Something in Bulgaria Snapped, Election Campaign is On
"Polenta doesn't explode" is the gnomic phrase people in this part of Europe use to describe their attitude of resigned acceptance.
But in Bulgaria something snapped on Sunday, sparking some of the worst unrests since the fall of communism and the establishment of democracy in the late 1980s.
Bulgarians say the quality of life in the country over the past year was just as miserable as during the severe economic and banking crisis in 1996-1997, according to polls.
Back then the winter was riotous and saw massive street protests after the country's banking system crumbled to pieces and precipitous inflation emerged.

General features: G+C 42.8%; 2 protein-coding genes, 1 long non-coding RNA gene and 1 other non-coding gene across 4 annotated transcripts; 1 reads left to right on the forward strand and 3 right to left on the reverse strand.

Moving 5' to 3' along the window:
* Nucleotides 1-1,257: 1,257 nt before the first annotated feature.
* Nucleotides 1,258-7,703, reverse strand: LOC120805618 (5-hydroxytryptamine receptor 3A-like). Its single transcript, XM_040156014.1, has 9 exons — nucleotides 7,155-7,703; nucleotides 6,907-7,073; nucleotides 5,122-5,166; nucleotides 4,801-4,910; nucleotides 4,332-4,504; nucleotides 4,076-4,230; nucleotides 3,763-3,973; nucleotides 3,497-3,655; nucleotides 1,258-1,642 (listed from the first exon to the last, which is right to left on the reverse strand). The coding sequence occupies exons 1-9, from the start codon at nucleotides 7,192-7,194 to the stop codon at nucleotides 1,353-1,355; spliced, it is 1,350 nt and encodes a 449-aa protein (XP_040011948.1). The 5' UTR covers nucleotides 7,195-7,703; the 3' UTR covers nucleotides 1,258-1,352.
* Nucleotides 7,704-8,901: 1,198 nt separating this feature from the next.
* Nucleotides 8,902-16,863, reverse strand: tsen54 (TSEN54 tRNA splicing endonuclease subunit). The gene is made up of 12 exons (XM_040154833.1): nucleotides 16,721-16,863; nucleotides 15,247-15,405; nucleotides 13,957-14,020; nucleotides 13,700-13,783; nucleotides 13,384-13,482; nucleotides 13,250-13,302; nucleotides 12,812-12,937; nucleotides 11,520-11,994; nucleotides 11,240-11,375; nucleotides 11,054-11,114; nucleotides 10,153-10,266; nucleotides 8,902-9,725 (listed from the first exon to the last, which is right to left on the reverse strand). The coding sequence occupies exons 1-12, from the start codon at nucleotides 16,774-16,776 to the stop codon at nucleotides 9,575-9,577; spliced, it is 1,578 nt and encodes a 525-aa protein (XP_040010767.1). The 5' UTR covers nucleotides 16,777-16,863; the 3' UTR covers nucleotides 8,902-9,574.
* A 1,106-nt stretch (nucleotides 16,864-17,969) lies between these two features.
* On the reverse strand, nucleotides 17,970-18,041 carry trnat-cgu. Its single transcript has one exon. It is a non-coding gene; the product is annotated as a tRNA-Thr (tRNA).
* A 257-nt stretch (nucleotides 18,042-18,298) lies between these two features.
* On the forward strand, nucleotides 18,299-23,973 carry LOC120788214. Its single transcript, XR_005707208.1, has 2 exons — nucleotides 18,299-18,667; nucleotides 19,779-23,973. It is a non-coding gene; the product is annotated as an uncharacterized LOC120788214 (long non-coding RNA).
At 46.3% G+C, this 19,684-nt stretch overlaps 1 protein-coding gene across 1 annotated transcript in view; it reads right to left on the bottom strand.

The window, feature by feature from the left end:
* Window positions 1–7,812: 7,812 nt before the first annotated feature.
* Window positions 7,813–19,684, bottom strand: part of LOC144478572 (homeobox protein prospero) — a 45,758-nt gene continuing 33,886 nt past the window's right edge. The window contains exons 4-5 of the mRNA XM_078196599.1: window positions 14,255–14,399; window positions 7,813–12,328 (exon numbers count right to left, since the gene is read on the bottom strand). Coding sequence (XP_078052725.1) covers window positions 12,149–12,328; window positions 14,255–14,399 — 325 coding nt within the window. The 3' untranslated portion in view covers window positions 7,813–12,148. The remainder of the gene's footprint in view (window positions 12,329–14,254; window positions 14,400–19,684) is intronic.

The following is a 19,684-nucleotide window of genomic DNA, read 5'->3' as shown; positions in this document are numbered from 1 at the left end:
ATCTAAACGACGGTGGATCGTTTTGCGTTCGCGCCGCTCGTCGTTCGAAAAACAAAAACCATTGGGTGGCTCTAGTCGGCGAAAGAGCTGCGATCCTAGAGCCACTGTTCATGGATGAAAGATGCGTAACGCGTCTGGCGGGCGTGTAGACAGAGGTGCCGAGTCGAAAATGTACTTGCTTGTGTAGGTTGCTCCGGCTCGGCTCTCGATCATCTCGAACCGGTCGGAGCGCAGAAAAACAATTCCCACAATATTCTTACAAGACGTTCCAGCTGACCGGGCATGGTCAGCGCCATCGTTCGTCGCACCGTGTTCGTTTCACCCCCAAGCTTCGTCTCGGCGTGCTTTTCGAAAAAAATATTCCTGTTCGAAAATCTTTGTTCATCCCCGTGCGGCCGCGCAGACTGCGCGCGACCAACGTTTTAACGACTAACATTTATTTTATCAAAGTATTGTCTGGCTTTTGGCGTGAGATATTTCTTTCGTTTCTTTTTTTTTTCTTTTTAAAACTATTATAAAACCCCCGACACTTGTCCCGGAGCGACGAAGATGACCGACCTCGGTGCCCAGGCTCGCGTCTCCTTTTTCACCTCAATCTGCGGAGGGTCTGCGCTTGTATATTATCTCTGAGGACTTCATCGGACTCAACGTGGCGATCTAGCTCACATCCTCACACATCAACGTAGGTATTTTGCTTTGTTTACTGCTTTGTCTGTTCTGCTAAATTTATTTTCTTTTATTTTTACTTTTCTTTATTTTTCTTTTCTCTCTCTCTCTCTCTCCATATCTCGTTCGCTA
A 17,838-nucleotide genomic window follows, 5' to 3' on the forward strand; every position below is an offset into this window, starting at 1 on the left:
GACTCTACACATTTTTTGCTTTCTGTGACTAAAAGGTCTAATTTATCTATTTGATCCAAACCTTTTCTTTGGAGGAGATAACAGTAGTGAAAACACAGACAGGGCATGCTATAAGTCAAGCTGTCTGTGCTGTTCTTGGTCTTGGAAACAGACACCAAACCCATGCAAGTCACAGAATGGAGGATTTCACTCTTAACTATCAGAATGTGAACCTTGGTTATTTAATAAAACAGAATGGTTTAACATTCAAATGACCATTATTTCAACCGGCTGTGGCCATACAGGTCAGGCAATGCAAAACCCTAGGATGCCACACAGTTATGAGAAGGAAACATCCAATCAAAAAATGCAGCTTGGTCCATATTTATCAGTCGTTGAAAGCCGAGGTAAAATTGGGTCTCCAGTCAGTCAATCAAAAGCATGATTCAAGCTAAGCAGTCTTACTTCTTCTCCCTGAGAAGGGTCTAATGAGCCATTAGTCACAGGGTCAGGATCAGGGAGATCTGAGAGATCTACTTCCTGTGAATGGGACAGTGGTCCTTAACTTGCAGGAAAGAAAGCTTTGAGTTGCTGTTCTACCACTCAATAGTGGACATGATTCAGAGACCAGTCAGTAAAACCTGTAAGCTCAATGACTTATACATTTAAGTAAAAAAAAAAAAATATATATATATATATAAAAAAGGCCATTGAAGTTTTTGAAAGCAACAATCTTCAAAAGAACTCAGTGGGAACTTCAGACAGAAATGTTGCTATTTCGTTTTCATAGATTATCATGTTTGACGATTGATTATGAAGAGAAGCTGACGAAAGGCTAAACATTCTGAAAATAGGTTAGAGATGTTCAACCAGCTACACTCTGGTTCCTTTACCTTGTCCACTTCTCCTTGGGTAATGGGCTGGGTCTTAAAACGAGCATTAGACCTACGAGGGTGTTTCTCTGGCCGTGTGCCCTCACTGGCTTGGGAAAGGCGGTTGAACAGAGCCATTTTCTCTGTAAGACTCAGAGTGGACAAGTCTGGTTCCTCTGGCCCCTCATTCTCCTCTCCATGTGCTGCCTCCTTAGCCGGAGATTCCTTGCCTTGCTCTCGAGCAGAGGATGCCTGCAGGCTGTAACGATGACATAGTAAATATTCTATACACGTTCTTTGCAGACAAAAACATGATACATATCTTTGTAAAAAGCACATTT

This year the winter saw less riotous and not that massive street protests, but one thing is clear – the pre-election campaign is on and it will definitely quicken our pulse.
By the summer Borisov may have to become – for the first time - used to protests and setbacks, dogging him at almost every stop.
Luckily and also for the first time there will be no single odds-on favorite to become the country's next prime minister.
But who knows until when? The new messiah always rides on a wave of anger and garners all the protest votes comes election day.
- » The Zero-Sum Game of Bulgaria's Election Rules
- » Bulgaria's Migrant Hunters: Just a Symptom of Flawed Governance
- » Ilian Todorov: EU Doesn't Bar Us from Building Fence with Greece
- » Graham Watson: Time for Europe to take Closer Look at Bokova
- » Mehmet Ömer: Turkey's Political Islam Brings Harm to Pious People
- » Ex-Ambassador to Moscow: Bulgaria Is Battleground for Turkey, Russia